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Chuck Hetzler, Ph.D., has a diverse background as a biblical scholar, worship leader, and pastor. He served as Christian Union’s first Teaching Fellow at Princeton University and later directed its ministry in New York City. Chuck earned his Ph.D. in New Testament from The Southern Baptist Theological Seminary and currently pastors Bethesda Grace Church in Manhattan.
I recently heard a story about a Christian woman here in the US who was sharing with a small group of other Christians about how she had felt the Lord asking her to examine herself and repent and humble herself in light of what is going on in our nation and around the world right now. To her surprise, when she went around and asked the others in the group if they felt the same way, not one other person felt like there was any need that they had for repentance. I'm surprised and shocked with her that any Christian would not look at the times in which we are in and at least say, "God, is there something that You're trying to say to me?" In light of what the Bible says when there are times of disasters — what the Bible says in the Old Testament and what the Bible says in the New Testament — about how we should respond when disaster strikes.
It reminds me of a message that I heard from a Ugandan pastor. Uganda has experienced a great revival in their nation over the last few decades, and he comes to the United States and other places ... This is John Mulinde, and he preaches to people about how to seek the Lord for Him to come to their communities. He said that he often finds that as he goes to these places to preach, that there is no strength to repent. There is no strength to repent. One example that I've heard him give on this comes from 1 Samuel 3:18 where Eli the priest hears a word of disaster prophesied over him, and he does not humble himself and repent. This is what it says. "So Samuel told Eli everything and hid nothing from him. And Eli said, 'It is the Lord, let Him do to Him what seems good.'" You know, Eli could have turned to God and begged God for mercy. He could have humbled himself before the Lord, and the Lord would have relented of the disaster. How do we know? Because God did that so many times. God relented of far worse disasters for far worse characters elsewhere in the Old Testament.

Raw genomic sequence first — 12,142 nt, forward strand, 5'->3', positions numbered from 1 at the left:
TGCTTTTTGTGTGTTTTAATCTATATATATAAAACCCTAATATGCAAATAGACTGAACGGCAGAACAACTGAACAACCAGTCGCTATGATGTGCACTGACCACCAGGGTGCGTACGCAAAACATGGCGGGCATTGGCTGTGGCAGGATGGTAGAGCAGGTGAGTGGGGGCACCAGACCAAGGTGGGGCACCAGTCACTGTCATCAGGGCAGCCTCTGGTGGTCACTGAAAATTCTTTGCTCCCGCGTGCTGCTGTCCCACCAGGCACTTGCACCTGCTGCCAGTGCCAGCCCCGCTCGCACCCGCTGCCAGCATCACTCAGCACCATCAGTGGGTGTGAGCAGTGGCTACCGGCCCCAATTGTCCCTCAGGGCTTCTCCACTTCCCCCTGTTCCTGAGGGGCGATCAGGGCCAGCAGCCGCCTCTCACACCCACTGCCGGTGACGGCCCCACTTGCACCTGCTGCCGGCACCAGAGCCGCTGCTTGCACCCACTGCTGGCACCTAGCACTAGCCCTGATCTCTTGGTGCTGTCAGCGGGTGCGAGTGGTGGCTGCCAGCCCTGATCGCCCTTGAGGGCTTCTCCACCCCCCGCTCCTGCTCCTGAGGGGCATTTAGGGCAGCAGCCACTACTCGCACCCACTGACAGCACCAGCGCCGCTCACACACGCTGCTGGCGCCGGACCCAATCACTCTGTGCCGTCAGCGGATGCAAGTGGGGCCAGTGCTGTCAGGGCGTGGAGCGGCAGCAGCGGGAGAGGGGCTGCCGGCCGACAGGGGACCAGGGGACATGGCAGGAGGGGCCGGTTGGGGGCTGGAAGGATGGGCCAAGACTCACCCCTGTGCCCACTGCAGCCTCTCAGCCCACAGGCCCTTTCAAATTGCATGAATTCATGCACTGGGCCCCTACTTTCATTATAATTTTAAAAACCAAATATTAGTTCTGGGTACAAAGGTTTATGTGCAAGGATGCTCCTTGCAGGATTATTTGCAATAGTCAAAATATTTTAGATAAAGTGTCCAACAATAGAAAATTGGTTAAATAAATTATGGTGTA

You think about Jonah preaching to the Ninevites. These weren't even God's chosen people, and yet they humbled themselves and God did not bring upon them the disaster. I think about King Ahab in 1 Kings 21:29 where God says, "I will not bring about this disaster that I've prophesied against King Ahab because he humbled himself before Me." King Ahab was one of the most terrible, godless kings in all of Israel's history. And yet God says, "Because he humbled himself, I won't bring about this disaster in his days." God will — He loves to — relent of the terrible things that would otherwise come upon us if we'll humble ourselves. So I think about this Christian woman who shared this story, and my heart grieves with her, and my heart prays with her.
I pray that you will have the same heart, and that we will together plead and pray for a spirit of repentance to come over, first, starting with the household of God. That Christians ourselves, that we will say, "God, we humble ourselves before You. Forgive us for any ways that we've been walking contrary to You, make our lives right with You. Make us filled with the Holy Spirit. Set us apart from this world." God bless you as you humble yourself and you call others to do the same.
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